Canyoneering Equipment


Canyoneering Dry Bags

Drybags are an optional canyoneering item. It is important to understand first which canyon you are going to venture and make your decision on drybag necessity. Although often filled with water, a short canyon like the Key Hole or Pine Creek in Zions are so short that you can be back to civilization within several hours of starting the trip without taking a lot of gear that needs to stay dry. However canyons like Heaps or Imlay take a considerable more amount of time to get through and having dry clothing, first aid or other dry items may be required. More often than not it comes down to preference.


Canyoneering Packs

Choose the pack for the canyon. Every canyon is different. Lightweight is always the way to go in canyoneering. Canyons like Imlay or Heaps will require a considerable more amount of gear than the Key Hole, so bring the pack you feel most comfortable taking. Be warned big bulky packs can be very difficult taking through a canyon especially where there is scrambling, swimming, etc.  Also the bigger the pack in the tougher it is to pack out.
Imlay Canyon Gear
Grundens – 100% waterproof and durable!


Canyoneering Gloves

Gloves are really only necessary when handling ropes and long rappels. There is nothing wrong with a good glove however for simple canyoneering. Your hands can get a bit torn up or pruney and protection can be a nice luxury. Whatever glove you go with I recommend one that is light weight and durable.

Metolius Fingerless Glove
Chota Warm Water Glove
Chota ¾ Finger Glove


Canyoneering Shoes

Choosing the right shoe is very important when canyoneering. Five Finger Toe sandals or open toe sandals is not recommended. Your feet can take quite a beating. A good sturdy boot or shoe is recommended. Plan to get your feet wet regardless of what you bring.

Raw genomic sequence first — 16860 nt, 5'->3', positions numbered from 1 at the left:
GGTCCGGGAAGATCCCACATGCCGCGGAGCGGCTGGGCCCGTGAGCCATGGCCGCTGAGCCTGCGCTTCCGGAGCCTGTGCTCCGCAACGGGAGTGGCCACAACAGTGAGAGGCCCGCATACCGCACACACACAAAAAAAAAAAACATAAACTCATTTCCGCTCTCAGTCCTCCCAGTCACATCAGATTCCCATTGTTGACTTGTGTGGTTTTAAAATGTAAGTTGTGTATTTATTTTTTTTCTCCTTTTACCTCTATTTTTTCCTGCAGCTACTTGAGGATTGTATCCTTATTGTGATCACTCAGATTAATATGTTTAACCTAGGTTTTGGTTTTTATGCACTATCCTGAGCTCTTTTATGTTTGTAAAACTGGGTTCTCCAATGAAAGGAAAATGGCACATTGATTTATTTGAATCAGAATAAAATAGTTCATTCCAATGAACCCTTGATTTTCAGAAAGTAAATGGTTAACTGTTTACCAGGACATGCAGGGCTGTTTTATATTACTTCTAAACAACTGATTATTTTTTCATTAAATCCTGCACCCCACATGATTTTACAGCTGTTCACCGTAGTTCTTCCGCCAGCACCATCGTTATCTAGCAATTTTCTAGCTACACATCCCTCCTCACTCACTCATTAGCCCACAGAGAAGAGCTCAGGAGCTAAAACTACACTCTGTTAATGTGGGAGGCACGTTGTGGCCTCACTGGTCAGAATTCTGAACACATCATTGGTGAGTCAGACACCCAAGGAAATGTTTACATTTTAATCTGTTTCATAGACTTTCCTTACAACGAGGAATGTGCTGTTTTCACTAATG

Canyoneering Rope

A climbing nylon rope is not as good as a polyester static rope when canyoneering. The polyester absorbs less water and you’re not climbing so a dynamic rope is not needed. Extra rope is always nice just in case.


Climbing Hardware

You don’t need bolting gear for many canyons, but once you venture into the canyons of a 3 rating or higher having extra gear for emergencies is nice to have. It is also recommended to have extra gear on any canyoneering adventure for emergencies. Remember canyons with a rating of 3 or more require rope work so be prepared. Also some canyons that are not visited as often with a 3 rating or higher require extra gear just in case.



Read up on the canyon you’ll be visiting. Canyons with extended water courses may require wetsuits or even a dry suit. Hypothermia is a real dangerous condition that can lead to death if you’re not careful. Dress for the weather. If it’s 114 degrees Fahrenheit on the surface you may realize cold weather gear is not needed,but do not underestimate how cold the water courses may be in a canyon and may need to pack a wetsuit. Many deaths have occurred because someone didn't realize how frigid water can be down in a canyon. Hats and scarves are great in hot weather climates.

Good place for gear: